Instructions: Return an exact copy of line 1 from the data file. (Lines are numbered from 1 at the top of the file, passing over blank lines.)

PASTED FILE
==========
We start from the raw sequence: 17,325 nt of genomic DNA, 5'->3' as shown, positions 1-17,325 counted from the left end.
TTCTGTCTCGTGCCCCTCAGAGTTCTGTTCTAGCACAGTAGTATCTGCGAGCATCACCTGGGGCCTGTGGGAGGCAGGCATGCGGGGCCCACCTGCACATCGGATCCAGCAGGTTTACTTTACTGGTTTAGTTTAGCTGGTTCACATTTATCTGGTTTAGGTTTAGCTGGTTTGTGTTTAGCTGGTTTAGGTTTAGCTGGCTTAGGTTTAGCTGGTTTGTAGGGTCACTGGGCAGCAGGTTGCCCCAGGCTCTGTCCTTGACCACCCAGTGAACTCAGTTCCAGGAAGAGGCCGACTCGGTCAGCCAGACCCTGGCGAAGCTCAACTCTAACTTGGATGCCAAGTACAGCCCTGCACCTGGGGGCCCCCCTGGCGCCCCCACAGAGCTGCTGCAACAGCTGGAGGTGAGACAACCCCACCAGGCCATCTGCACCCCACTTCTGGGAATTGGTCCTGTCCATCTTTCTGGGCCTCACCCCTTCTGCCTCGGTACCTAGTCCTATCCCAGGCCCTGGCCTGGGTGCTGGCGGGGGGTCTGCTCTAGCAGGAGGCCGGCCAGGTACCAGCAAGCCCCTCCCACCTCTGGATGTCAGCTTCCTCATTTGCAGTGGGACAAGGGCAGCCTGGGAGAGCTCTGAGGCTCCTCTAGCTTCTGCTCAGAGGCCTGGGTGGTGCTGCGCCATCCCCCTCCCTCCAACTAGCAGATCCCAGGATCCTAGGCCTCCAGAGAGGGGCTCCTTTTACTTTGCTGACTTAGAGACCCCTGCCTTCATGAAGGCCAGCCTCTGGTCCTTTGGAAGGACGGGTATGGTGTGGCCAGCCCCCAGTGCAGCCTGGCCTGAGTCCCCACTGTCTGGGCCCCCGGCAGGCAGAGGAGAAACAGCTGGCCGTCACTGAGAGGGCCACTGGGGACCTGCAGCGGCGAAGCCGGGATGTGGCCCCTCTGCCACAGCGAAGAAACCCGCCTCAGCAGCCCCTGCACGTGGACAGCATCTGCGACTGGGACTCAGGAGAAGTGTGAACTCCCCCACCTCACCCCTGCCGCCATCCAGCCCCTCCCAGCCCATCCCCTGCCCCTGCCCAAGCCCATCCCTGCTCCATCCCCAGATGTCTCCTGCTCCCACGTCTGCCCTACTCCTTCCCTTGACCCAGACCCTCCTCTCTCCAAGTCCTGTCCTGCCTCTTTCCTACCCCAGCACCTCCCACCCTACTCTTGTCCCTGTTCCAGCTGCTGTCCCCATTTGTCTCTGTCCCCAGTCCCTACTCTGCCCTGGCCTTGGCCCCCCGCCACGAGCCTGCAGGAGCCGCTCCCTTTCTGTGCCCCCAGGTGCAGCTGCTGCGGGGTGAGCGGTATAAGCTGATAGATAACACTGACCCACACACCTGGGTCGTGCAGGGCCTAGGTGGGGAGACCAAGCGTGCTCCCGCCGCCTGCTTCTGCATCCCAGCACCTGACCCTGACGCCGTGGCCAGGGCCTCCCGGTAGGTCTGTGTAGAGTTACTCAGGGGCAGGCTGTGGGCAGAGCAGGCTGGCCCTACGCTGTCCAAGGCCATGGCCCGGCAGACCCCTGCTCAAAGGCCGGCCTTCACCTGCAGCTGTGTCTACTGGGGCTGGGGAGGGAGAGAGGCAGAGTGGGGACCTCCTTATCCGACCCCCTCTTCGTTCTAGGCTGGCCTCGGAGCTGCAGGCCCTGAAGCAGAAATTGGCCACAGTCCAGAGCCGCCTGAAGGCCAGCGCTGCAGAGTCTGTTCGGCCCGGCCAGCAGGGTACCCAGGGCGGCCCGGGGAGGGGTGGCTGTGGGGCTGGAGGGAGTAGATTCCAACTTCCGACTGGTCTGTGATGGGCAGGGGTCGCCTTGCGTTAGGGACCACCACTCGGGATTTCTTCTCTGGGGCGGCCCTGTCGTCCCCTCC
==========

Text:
We start from the raw sequence: 17,325 nt of genomic DNA, 5'->3' as shown, positions 1-17,325 counted from the left end.